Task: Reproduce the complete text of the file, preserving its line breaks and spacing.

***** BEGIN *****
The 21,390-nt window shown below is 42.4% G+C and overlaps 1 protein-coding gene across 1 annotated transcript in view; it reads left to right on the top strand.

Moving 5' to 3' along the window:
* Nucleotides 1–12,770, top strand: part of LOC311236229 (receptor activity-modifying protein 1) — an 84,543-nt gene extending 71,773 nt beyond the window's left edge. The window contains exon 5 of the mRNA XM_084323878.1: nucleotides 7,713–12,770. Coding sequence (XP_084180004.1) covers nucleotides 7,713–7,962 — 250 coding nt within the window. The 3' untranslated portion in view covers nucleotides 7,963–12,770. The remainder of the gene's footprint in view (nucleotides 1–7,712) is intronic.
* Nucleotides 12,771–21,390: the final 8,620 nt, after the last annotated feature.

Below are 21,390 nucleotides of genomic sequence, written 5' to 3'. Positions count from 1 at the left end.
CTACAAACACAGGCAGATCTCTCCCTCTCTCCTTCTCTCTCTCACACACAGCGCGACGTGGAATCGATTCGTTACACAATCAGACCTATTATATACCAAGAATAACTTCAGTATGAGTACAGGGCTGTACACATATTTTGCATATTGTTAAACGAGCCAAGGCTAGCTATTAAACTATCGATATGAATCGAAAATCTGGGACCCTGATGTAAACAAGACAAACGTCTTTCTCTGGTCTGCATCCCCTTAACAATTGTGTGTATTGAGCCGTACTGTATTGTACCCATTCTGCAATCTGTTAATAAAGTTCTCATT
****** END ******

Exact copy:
The 21,390-nt window shown below is 42.4% G+C and overlaps 1 protein-coding gene across 1 annotated transcript in view; it reads left to right on the top strand.

Moving 5' to 3' along the window:
* Nucleotides 1–12,770, top strand: part of LOC311236229 (receptor activity-modifying protein 1) — an 84,543-nt gene extending 71,773 nt beyond the window's left edge. The window contains exon 5 of the mRNA XM_084323878.1: nucleotides 7,713–12,770. Coding sequence (XP_084180004.1) covers nucleotides 7,713–7,962 — 250 coding nt within the window. The 3' untranslated portion in view covers nucleotides 7,963–12,770. The remainder of the gene's footprint in view (nucleotides 1–7,712) is intronic.
* Nucleotides 12,771–21,390: the final 8,620 nt, after the last annotated feature.

Below are 21,390 nucleotides of genomic sequence, written 5' to 3'. Positions count from 1 at the left end.
CTACAAACACAGGCAGATCTCTCCCTCTCTCCTTCTCTCTCTCACACACAGCGCGACGTGGAATCGATTCGTTACACAATCAGACCTATTATATACCAAGAATAACTTCAGTATGAGTACAGGGCTGTACACATATTTTGCATATTGTTAAACGAGCCAAGGCTAGCTATTAAACTATCGATATGAATCGAAAATCTGGGACCCTGATGTAAACAAGACAAACGTCTTTCTCTGGTCTGCATCCCCTTAACAATTGTGTGTATTGAGCCGTACTGTATTGTACCCATTCTGCAATCTGTTAATAAAGTTCTCATT